Today Photon Group officially relaunches as Enero. Former staffer Cathie McGinn – who now works at Mumbrella – was marketing manager at Photon agency Geekdom during its excessive 2008-2009 period.
Looking back, those days seem paradoxically innocent as childhood, and also as irresponsibly decadent as the last days of Rome.
I worked at Geekdom, Photon’s answer to Icarus. One year we flew highest and brightest, the next we were tumbling to earth in flames. When things were good, they were both good and intensely dysfunctional. When they were bad, it was like being trapped on an ice floe, slowly breaking up. These days, Enero’s unostentatious headquarters are in a modest sidestreet near Sydney’s central station. And the company is now run in a similarly sensible way.
Four years ago, it was somewhat different. Every Friday in Photon’s George Street HQ, the staff of most of the agencies quartered there proceeded to get roaring drunk on our sun drenched terraces overlooking Sydney Harbour. I worked there from July 2008.
After a while I took to leaving the building and the lashings of free booze behind early, terrified that as the oldest and most senior person left on my floor after the bosses had scarpered for the weekend, I’d be called upon to act responsibly if one of the 80 or so under 25 year olds running riot needed his or her stomach pumping. For many of them, it was their first proper job. I wonder now how those kids have adjusted to working life. Although few stuck it out for long; at one point I received a trophy to mark my long service to the company. I had been there for one year.
At one year’s Photon conference the management spoke about the need for “Photon cross-pollination.” Agencies were encouraged to work closely together; not to contract work outside the family. And the cross pollination extended to the personal.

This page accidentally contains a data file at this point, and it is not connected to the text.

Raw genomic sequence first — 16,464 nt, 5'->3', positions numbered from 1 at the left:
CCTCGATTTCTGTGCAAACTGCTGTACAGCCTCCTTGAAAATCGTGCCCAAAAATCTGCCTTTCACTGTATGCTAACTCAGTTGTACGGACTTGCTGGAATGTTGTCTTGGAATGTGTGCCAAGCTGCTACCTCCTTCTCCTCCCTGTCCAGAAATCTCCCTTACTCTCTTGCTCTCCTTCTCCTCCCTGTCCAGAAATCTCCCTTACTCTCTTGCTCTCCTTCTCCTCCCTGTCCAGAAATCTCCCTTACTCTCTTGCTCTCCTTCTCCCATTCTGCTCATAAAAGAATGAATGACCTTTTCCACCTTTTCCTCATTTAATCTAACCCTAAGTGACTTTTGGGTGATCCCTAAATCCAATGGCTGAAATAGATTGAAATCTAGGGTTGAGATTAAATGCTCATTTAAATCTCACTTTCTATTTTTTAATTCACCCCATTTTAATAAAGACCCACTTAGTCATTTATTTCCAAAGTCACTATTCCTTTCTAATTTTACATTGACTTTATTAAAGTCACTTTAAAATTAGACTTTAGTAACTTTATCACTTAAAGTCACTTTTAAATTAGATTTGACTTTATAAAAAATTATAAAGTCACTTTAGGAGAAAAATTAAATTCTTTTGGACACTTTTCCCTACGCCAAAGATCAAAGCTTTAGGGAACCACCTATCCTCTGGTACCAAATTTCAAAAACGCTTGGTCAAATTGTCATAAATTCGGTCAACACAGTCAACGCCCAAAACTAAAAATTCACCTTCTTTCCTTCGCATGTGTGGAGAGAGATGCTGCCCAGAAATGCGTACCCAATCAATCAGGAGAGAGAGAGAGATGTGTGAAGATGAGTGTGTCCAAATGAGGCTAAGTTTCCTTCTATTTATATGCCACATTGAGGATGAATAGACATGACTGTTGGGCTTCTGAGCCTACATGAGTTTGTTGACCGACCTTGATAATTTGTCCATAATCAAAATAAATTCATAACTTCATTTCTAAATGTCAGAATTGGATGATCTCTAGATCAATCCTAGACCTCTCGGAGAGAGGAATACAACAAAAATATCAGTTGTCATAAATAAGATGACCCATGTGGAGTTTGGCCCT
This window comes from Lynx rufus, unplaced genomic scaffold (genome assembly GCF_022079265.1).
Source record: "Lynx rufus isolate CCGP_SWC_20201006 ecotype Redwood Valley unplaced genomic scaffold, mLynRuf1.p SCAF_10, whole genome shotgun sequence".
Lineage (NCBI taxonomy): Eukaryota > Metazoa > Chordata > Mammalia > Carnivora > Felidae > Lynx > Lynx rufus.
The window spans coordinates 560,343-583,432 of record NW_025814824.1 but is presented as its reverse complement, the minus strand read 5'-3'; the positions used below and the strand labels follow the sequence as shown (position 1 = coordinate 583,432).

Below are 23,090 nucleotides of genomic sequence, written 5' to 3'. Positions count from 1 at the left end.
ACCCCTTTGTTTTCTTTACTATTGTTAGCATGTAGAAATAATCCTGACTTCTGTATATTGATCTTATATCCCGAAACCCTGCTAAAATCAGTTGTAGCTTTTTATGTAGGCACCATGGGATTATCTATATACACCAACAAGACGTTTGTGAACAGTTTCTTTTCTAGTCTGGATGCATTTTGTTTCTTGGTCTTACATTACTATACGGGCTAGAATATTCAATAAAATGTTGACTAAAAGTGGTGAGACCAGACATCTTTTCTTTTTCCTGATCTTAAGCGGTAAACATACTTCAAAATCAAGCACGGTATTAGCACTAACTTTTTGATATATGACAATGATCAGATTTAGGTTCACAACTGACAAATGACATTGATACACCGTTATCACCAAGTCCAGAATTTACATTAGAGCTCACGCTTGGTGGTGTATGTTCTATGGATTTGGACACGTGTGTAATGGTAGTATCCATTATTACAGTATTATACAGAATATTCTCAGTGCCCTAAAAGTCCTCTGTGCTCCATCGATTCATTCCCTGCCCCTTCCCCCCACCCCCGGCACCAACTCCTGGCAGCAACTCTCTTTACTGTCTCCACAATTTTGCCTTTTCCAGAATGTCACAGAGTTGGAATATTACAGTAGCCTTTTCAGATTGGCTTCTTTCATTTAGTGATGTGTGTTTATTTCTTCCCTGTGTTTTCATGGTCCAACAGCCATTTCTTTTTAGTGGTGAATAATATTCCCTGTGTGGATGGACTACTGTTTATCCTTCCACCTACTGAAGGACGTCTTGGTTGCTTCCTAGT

There were flagrant infidelities. There was a disproportionately large number of very pretty women with no clearly defined role. I remember one executive assistant sending an all staff email to ask the entire company how you entered a number in an Excel spreadsheet. There were indiscretions. Coked up photos making their way onto Facebook. Office doors being closed and the blinds drawn for extended periods of time as phones rang and rang unanswered. Lunches that turned into dinners that turned into trips to the casino. On a Tuesday.
The Photon Awards at the Hordern
Not satisfied with the annual Photon Awards and epic party (one year booking out Sydney’s Hordern Pavilion, the next, Cockatoo Island featuring a performance by Empire of the Sun and a DJ set from Ruby Rose), a smaller gathering of Photon’s supposed best and brightest, the “Future Leaders Forum” convened at a golf club in the Hunter Valley. Smart people spoke and brainstormed and sparked off one another for about 20 minutes, and then as I recall we drank all the wine the Hunter could hold for the rest of the two days. Or at least I did.
That was the pervasive thing about the culture of Photon then; it seemed perfectly reasonable to behave like a teenager on a school trip or an entitled rockstar.
There was something vaguely cult-like about Photon, and certainly its enfant terrible Geekdom. I don’t think it was the case for all Photon companies; it was my impression that the further, geographically, an agency was from George St, the more able it was to maintain its independence.
Geekdom – a tech incubator and purveyor of online marketing – was right at the centre of it.